- Customizing PDF output with the DITA Open Toolkit by David Kelly
- DITA 101 webcast by Sarah O’Keefe
- FrameMaker 10 review by Sarah O’Keefe
- Hacking the DITA Open Toolkit
- Migration for the un(der)funded: from FrameMaker and Word to DITA
- An overview of authoring DITA with Oxygen by Syncro Soft’s George Bina
TeX & LaTeX
The most important non-SGML markup language originated with Donald Knuth’s TeX typesetting system. Designed in 1978, TeX predates modern standards and accordingly comes with its own font creation facility (Metafont), device-independent page description format (DVI), and markup commands for non-ASCII characters. These features are largely obsolete today. Any decent TeX system should support Unicode input, Adobe PDF output, and modern font formats (Type 1, TrueType, OpenType). Far from obsolete, TeX’s peerless mathematical typesetting mode handles virtually any conceivable mathematical expression with aplomb.
TeX does have two shortcomings: it lacks semantic markup, and it’s rather incomprehensible. So is Knuth’s original user manual, The TeXbook (Addison-Wesley 1986). Both issues were admirably solved by Leslie Lamport’s LaTeX, an extension package that was quickly adopted by most TeX authors. Lamport also wrote an excellent user’s guide, LaTeX: A Document Preparation System (2nd ed., Addison-Wesley 1994).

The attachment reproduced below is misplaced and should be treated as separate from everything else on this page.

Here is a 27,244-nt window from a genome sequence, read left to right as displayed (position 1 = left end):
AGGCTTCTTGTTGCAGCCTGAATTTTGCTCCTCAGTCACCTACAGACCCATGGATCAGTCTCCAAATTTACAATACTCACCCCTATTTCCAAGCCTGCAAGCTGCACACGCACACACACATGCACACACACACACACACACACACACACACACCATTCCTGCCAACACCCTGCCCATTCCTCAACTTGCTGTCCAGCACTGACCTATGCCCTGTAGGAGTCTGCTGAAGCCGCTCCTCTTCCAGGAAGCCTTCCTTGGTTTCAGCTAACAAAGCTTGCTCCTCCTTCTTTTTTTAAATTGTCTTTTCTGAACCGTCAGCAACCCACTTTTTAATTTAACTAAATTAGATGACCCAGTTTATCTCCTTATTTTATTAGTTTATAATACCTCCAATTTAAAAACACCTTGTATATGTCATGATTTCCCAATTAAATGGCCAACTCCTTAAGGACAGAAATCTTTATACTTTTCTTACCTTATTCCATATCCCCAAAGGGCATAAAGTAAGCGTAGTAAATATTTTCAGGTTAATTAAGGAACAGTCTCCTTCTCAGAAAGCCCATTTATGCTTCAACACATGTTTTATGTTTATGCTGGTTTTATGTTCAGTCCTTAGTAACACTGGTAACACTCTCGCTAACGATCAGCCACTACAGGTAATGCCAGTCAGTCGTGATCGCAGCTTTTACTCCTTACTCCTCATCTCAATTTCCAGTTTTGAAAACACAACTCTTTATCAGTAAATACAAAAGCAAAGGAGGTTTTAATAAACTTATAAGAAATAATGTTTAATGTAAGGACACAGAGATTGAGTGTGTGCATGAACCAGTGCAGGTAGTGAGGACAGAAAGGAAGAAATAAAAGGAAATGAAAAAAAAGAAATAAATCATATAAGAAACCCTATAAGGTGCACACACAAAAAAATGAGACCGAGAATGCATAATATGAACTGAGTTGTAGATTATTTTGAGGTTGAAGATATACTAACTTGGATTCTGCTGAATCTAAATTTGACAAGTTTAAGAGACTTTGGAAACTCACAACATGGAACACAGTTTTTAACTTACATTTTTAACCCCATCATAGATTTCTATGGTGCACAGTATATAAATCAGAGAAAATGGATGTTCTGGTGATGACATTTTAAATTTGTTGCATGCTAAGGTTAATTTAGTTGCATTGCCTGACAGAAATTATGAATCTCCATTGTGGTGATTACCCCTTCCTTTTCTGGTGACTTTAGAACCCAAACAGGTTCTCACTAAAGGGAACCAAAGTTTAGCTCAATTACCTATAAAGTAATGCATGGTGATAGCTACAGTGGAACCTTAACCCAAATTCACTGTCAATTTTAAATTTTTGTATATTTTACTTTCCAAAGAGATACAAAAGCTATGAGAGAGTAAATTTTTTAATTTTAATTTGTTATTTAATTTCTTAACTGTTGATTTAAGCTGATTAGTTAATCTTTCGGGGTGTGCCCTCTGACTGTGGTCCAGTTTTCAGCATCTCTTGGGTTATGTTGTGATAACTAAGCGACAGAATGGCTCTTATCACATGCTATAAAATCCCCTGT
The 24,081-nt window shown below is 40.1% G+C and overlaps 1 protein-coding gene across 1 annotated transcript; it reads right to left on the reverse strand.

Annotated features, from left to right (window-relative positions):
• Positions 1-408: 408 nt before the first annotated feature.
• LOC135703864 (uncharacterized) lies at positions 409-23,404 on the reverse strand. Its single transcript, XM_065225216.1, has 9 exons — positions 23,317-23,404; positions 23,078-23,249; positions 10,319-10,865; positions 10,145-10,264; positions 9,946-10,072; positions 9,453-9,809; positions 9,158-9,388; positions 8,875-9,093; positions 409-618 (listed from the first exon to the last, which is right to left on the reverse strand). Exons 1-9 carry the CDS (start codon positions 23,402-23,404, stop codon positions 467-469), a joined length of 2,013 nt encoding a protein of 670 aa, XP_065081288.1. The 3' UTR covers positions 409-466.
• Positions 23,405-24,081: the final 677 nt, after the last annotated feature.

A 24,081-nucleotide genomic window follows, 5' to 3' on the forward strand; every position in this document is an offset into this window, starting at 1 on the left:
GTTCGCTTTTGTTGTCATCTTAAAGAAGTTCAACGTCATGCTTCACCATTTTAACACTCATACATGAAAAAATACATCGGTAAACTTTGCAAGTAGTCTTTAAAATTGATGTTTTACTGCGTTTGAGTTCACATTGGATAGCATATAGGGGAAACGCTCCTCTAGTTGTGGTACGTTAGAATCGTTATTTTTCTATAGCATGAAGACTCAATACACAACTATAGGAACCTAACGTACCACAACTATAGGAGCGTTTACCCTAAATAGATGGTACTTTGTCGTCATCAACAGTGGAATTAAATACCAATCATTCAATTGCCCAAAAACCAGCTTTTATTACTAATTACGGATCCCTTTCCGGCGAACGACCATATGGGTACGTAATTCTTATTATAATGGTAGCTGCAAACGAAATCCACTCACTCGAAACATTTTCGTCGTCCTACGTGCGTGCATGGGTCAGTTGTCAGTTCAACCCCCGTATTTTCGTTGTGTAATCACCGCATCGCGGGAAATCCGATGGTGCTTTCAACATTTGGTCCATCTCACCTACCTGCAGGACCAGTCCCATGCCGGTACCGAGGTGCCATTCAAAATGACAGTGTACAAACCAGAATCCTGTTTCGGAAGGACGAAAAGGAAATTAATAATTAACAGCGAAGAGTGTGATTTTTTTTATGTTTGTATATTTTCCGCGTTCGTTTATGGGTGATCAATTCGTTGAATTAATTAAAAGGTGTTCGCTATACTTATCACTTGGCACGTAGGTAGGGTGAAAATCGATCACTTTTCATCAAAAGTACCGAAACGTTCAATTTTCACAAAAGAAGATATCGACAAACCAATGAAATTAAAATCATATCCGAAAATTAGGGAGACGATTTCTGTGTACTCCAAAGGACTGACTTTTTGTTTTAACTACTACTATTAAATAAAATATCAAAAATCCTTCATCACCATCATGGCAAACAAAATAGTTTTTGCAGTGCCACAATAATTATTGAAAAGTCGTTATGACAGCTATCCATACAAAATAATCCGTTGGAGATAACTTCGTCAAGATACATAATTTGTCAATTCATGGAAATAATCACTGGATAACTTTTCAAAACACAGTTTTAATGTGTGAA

LaTeX defines structural elements such as chapters and sections, manages book lists such as bibliographies and indices, and overall makes TeX much more accessible. Over the years, a growing user community organized in the TeX Users Group (TUG) and the Comprehensive TeX Archive Network (CTAN) has produced several free TeX implementations and a wealth of LaTeX extension packages. Stefan Kottwitz’s TeXblog keeps track of new releases. See LaTeX Typesetting with MiKTeX for my personal recommendations and customizations.
DITA or LaTeX?
DITA versus LaTeX may seem like an odd choice, but I’ve seen people wondering if they should abandon LaTeX for DITA since it’s a modern XML-based industry standard. Conversely, authors using or interested in DITA may not even be aware that LaTeX can be a realistic option. Personally I’ve opted for LaTeX, but the decision really depends on your required output formats.
LaTeX is based on a sophisticated print-optimized typesetting engine. Modern implementations have capabilities that rival specialized DTP software, such as automatically using the ligatures and real small caps of OpenType fonts. This is fantastic for PDF creation since you get a decent print-quality page layout by default, which you can further refine by embedding arbitrary TeX commands. Compared to XML-based markup, LaTeX generally produces superior PDF output with less effort. Moreover, it has better support for mathematical typesetting and book lists.
The downside is that output formats which don’t replicate printed pages, in particular HTML, ignore most of LaTeX’s power. That leaves you with a lot of unnecessary complexity — and a command syntax that’s difficult to translate into SGML-derived markup. Conversely, DITA markup lacks typographic control but allows recombining the same document fragments into different output hierarchies. So if your primary output format is HTML, or if you need to dynamically select and assemble your documents, DITA is a better choice.